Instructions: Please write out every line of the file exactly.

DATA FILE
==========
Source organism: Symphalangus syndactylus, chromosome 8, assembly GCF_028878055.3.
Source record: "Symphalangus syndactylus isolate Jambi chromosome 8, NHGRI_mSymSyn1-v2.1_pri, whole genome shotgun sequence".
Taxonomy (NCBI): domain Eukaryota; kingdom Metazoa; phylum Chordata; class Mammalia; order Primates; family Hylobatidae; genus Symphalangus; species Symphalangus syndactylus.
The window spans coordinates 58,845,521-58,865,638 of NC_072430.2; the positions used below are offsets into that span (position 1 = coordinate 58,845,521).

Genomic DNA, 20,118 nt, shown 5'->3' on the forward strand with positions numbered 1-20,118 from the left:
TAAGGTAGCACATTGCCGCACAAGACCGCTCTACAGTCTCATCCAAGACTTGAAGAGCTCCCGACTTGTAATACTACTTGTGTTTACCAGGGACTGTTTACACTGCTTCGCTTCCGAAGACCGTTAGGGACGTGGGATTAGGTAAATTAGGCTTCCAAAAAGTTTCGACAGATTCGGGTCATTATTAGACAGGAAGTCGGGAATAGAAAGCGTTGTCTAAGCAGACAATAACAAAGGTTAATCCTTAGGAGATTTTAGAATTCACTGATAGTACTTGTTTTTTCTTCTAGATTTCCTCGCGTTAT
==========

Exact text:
Source organism: Symphalangus syndactylus, chromosome 8, assembly GCF_028878055.3.
Source record: "Symphalangus syndactylus isolate Jambi chromosome 8, NHGRI_mSymSyn1-v2.1_pri, whole genome shotgun sequence".
Taxonomy (NCBI): domain Eukaryota; kingdom Metazoa; phylum Chordata; class Mammalia; order Primates; family Hylobatidae; genus Symphalangus; species Symphalangus syndactylus.
The window spans coordinates 58,845,521-58,865,638 of NC_072430.2; the positions used below are offsets into that span (position 1 = coordinate 58,845,521).

Genomic DNA, 20,118 nt, shown 5'->3' on the forward strand with positions numbered 1-20,118 from the left:
TAAGGTAGCACATTGCCGCACAAGACCGCTCTACAGTCTCATCCAAGACTTGAAGAGCTCCCGACTTGTAATACTACTTGTGTTTACCAGGGACTGTTTACACTGCTTCGCTTCCGAAGACCGTTAGGGACGTGGGATTAGGTAAATTAGGCTTCCAAAAAGTTTCGACAGATTCGGGTCATTATTAGACAGGAAGTCGGGAATAGAAAGCGTTGTCTAAGCAGACAATAACAAAGGTTAATCCTTAGGAGATTTTAGAATTCACTGATAGTACTTGTTTTTTCTTCTAGATTTCCTCGCGTTAT